Psychedelics were very much tied to the anti-war movement, and their criminalization started in 1968 with the Staggers-Dodd Bill which made LSD and psilocybin illegal. This was followed by the 1970 Comprehensive Drug Abuse Prevention and Control Act, which enforced stricter measures on pharmaceutical companies and their reporting. Though this doesn’t sound like a bad thing, it worked to rule many drugs out. This was followed up in the US by the 1984 Comprehensive Crime Control Act under President Reagan, which served to allow the emergency banning of a drug by the government, which in turn was used the following year to outlaw MDMA.
On a wider scale, the UN enacted the Convention on Psychotropic Substances treaty in 1971, which placed psychedelic compounds in Schedule I, thereby making a statement that they are dangerous compounds, with no medical value.
In the recent past, however, things have changed, as more comes out about the beneficial properties of psychedelics. This subject was initially investigated in the mid-1900’s before being outlawed; with new researching popping up to supplement it now. Along with this research, a safety profile has developed for psychedelics which includes no real death count. Many locations in the US have subsequently decriminalized psychedelic use, or legalized them for medical use (Oregon), with three states currently working for statewide recreational legalizations: Washington, California, and Michigan.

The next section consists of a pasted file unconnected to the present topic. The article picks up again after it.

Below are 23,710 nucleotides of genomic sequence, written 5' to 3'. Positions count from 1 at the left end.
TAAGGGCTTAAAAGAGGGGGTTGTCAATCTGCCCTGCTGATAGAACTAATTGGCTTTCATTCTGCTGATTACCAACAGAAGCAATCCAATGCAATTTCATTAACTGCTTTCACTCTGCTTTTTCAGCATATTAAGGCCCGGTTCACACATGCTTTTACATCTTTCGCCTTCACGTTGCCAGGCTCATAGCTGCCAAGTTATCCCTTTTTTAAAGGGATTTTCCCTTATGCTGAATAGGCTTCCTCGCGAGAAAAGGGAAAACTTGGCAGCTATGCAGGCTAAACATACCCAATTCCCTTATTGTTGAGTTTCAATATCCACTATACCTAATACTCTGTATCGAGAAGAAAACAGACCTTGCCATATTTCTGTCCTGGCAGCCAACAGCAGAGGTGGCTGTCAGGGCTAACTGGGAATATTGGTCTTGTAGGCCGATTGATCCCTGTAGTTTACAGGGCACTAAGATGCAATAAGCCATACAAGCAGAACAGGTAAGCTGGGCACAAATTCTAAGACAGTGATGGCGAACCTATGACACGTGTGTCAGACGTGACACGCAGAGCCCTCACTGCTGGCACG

No one wants to die, and this is probably why this particular topic gets so much attention. End of life diseases come with only one end, and the efforts to find cures for things like dementia attest to how much we don’t want to give up our lives. There are certainly realities related to many of these disorders that undermine the idea of trying to fix them, however, in cases where fixing a problem is applicable, possible, and within reason for someone to live their life, psychedelics could certainly provide a key measure.
Regardless of whether it’s for a child with a genetic condition, or an old person with Alzheimer’s, the growing body of research into psychedelics for neurodegenerative diseases, proposes an option not seen before in Western medicine.
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Disclaimer: Hi, I’m a researcher and writer. I’m not a doctor, lawyer, or businessperson. All information in my articles is sourced and referenced, and all opinions stated are mine. I am not giving anyone advice, and though I am more than happy to discuss topics, should someone have a further question or concern, they should seek guidance from a relevant professional.